Kill Your Writer’s Block and The Poison of Content Marketing

I’ve had a writer’s block for years! I don’t remember who it was, but some famous writer once said something along the lines of treating a writer’s block like a ghost that will hang around no matter what you do, and will go away when it wants to, so just get to work anyway.

My default state has pretty much been “blocked” since I was a teenager and I sadly made the mistake of starting to grow up. There are a few things I’ve done this past year that have helped me open up a bit and getting more writing done, whether for publishing or not.

1. Read more fiction, memoir, biographies, etc. and more substantial journalism.

2. Read more about “writing”, not just “blogging”. I’m currently reading Creative Compass by Dan Millman and listening to the audiobook of On Writing by Stephen King.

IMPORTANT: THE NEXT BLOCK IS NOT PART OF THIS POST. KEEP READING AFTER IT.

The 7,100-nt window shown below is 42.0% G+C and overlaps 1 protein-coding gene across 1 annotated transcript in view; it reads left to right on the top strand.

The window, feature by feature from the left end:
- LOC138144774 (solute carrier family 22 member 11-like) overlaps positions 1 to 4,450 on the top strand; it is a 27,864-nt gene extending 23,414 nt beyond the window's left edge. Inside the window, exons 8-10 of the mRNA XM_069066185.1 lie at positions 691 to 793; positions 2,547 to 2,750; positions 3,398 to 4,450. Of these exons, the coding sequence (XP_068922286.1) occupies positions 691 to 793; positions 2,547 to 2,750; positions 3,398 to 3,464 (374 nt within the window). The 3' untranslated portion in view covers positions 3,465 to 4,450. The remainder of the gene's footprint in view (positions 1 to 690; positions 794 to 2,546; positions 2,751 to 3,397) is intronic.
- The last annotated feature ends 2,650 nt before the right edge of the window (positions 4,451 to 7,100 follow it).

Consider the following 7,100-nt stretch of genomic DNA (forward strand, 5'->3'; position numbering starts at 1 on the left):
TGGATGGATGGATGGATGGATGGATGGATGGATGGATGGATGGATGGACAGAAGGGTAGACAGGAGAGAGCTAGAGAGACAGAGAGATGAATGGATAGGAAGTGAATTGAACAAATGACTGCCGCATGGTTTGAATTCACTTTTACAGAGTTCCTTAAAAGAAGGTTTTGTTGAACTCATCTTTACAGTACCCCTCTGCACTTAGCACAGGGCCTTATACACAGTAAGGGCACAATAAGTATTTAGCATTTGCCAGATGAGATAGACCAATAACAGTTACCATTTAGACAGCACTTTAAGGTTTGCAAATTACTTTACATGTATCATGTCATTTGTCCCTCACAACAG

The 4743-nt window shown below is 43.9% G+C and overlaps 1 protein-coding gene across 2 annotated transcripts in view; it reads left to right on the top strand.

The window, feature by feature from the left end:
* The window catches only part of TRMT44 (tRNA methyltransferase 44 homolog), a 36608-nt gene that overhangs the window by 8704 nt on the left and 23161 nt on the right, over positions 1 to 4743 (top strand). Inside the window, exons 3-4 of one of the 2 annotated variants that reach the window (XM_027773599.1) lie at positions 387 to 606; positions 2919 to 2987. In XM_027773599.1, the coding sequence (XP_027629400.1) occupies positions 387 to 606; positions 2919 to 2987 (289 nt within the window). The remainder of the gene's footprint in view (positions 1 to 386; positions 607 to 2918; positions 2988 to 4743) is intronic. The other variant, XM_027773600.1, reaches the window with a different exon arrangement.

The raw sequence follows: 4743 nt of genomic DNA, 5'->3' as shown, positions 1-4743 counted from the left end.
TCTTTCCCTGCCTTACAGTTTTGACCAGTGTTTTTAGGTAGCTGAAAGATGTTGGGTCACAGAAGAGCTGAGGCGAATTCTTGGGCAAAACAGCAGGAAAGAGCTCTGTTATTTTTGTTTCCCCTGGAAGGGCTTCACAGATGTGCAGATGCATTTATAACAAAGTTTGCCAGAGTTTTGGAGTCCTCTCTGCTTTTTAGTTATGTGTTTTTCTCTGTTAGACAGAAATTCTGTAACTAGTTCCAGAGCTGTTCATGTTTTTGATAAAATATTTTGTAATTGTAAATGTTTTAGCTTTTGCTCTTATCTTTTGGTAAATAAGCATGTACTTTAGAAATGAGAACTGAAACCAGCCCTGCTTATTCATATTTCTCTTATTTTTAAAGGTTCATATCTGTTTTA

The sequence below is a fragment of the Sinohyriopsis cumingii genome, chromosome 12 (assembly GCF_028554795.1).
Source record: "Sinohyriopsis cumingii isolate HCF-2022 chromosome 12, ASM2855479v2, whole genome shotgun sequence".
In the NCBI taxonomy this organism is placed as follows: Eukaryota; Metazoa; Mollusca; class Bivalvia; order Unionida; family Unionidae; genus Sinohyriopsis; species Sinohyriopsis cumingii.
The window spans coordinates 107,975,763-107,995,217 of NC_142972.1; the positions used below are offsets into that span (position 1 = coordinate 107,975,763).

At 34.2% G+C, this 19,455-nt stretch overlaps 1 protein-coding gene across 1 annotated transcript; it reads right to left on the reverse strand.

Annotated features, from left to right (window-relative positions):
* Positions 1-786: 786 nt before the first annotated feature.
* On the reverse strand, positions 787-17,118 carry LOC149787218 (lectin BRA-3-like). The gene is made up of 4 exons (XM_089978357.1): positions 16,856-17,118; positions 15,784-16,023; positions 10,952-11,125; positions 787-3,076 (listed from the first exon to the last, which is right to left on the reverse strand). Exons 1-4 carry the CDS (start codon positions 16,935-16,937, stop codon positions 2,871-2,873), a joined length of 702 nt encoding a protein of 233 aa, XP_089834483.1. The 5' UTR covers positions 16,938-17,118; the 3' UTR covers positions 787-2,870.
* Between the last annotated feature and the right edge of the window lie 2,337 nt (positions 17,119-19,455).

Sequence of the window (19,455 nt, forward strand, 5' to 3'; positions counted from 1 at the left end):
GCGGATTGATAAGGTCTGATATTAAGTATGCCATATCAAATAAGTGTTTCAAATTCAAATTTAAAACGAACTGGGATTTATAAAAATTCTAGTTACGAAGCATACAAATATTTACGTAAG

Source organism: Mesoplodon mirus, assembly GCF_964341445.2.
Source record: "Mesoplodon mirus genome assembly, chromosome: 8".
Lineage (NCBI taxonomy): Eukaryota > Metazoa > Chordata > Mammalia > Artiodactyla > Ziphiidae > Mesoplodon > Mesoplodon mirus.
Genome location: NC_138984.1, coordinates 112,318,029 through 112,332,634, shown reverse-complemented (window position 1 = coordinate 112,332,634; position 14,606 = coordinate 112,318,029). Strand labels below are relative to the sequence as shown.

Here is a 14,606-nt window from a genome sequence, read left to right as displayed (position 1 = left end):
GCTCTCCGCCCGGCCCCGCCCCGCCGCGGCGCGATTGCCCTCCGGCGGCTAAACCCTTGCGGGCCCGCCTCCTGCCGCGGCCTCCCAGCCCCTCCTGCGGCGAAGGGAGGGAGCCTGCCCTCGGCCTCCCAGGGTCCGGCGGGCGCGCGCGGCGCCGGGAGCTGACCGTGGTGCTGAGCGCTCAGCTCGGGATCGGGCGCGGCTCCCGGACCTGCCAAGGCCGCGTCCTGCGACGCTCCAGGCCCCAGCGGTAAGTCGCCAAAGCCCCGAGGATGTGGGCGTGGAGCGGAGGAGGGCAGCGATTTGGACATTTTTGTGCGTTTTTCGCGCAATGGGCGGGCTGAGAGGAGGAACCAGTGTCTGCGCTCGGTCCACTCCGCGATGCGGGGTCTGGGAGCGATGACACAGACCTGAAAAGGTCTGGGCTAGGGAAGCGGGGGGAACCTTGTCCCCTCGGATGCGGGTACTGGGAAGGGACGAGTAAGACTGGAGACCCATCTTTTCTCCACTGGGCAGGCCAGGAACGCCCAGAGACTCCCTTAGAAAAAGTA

3. Make a commitment to just write for yourself for the first hour of your day. This is so much easier said than done, but I’ve found for me personally it’s more helpful than setting a daily word count or even a time count that isn’t first thing.

4. Stop trying to teach/preach and tell more stories. This one has been huge for me. When I was trying to “blog” more, especially as a business and brand strategist, I felt I had to have something of a really weighty lesson to write about before I could start writing, because pithy little 5 pointer posts weren’t good enough for me (or my audience). I had to be solving serious problems.

The issue with this is that it’s some next level perfectionism going on, and it kills the spirit of storytelling. So I started writing again for the sake of playing with words, sentences, metaphors and characters, rather than trying to demonstrate my credibility on a particular topic.

Incidentally, this has reminded me that writing is so much about training the neural connections between thought and articulation, and strengthening those connections takes practice and exercise more than anything else.

So get practising.